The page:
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Posts posted by Atom

  1. The only way I have been able to experience OpenCL speed up is by following the rules listed here:

    That post is for smoke, but it applies to flip and other OpenCL accelerations as well.

    Turn off the cache, don't continuously emit, and write your result directly to a disk file. Each time you break one of those rules, the CPU comes into play and the GPU advantage drops lower. Updating the viewport every frame pretty much eliminates the OpenCL gains. The most I have been able to get out of flip was about a 35% utilization on my GPU, which I monitored using MSI Afterburner.

    Try the example file at the link. It's fun to see how quickly you can simulate smoke  on your GPU.

  2. More than likely, your simulation is too complex to fit inside your graphics card. It doesn't take much to break the 11GB boundary and you're not even getting all that if you are using the same card for display, or have other applications open. One thing that will kill OpenCL is continuous emission into a scene, without a sink to remove anything. Try disabling caching on the dopnetwork, and write the result of your simulation directly to disk. Having to update the viewport every frame also diminishes the gains obtained by OpenCL.

    Particle separation alone is not enough to determine the size of your simulation. It is the box size of your domain that is divided by the particle separation that determines ram usage. If your box size grows over time, your memory footprint will grow.

    Try looking into the new sparse solver. Even though it is CPU based, in some situations it can outperform OpenCL.



  3. A few of things.

    On the gasupres node make sure you set the Fluid Type to Smoke, not Pyro.

    Also, you have to drop down an attribute wrangle between the lores and the upres node to create a detail attribute named @timescale. When this attribute is missing the time scale defaults to 0, which is no motion. Set it to 1.0 to test, but try other values to speed up or slow down the upres.

    On the output of the lores dopnet, you need to add temperature and vel fields which get forwarded to the upres network. Without those, the upres simulation won't work.


  4. AFAIK, the standard vellum setup does not accept animated input, so @age is simply the frame number. You can assign an @id to the primitives and the solver will pass it through. Then you could post-sim process using a for loop to operate on each piece.

    Here is Matt's setup with that modification.



  5. The safest way is to check that the value you fetch is valid before you attempt to evaluate the parameter.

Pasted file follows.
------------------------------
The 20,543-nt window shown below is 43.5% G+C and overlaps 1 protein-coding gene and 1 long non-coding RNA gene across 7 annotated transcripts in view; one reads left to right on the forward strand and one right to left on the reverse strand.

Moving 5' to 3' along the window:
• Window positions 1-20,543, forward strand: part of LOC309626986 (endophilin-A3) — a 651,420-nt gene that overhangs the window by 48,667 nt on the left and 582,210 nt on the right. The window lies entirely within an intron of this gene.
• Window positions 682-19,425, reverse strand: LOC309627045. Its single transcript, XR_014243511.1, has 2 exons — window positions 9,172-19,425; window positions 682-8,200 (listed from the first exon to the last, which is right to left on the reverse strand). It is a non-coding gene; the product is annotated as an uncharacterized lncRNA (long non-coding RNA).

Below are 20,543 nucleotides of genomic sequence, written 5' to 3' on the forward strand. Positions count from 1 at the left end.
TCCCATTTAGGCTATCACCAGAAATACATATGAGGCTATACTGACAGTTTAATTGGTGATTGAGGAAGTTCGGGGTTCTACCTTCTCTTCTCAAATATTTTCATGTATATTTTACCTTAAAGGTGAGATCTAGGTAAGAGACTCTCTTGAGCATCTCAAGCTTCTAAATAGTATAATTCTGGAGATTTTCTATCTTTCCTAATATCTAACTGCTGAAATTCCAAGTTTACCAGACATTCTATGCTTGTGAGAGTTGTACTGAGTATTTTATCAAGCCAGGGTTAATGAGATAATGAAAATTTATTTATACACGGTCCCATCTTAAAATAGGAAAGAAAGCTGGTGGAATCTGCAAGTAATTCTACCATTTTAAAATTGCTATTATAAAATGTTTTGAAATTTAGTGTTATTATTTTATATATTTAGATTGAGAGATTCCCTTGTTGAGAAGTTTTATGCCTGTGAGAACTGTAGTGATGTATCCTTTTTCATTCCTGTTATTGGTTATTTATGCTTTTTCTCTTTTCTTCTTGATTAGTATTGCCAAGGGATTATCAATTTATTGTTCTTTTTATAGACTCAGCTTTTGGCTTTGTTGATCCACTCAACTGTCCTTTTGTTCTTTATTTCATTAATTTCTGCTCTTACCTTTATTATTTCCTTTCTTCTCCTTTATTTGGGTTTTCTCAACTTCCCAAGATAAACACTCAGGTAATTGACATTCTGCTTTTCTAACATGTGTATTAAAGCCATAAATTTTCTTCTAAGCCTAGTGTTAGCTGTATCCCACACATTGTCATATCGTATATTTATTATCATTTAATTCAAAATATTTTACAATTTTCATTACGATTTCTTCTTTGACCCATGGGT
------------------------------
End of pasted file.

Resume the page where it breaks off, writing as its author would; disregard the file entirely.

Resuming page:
node = hou.node('/obj/autosaver1')
    if node != None:
    	# Success in obtaining a reference to the node.
    	p = node.parm("my_parm")
    	if p != None:
    		# Success in obtaining a reference to parm.
    		my_value = p.eval()
    		print "parm not found"
    	print "node not found"


    • Like 1

  6. I have started using .VDB instead of .bgeo.sc for all my volume work. Just write directly to .VDB. Give it a try. If you are at maximum ram, and the convert node throws you over the limit, increase your divsize by a little to gain back the memory that you lost.

  7. Check out Fencer's localized drag setup. You could place a tube around the portion of the tornado you want to affect and alter the code in the drag node to use the distance from the points of the cone to affect how strongly the drag takes place.

    For instance, up to distance 1 from the center, no drag will be applied, then more farther away. Anything after distance 3 will get 50% drag.

    vector p1 = point(0, "P", 0);
    float dis = distance(p1, @P);
    @vel *= fit(dis, 1, 3, 1, 0.5);

    This also let's you crank up the velocity a bit on the source node.


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  8. I worked on a tornado of photos a couple of years back. I ended up making two sparse tornadoes exactly on top of one another, but spinning at different speeds. It helped the final look. You might be able to accomplish that with a Retime of the original if you already have it cached out.

    Adding debris spinning around might be nice if it applies to your scene.

    Your setup looks pretty good overall.

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  9. I put together a short video on how to make smoke fall into a hole. There is also a setup at the end that shows how to generate a fake @heat field using the VDB Diagnostics node.


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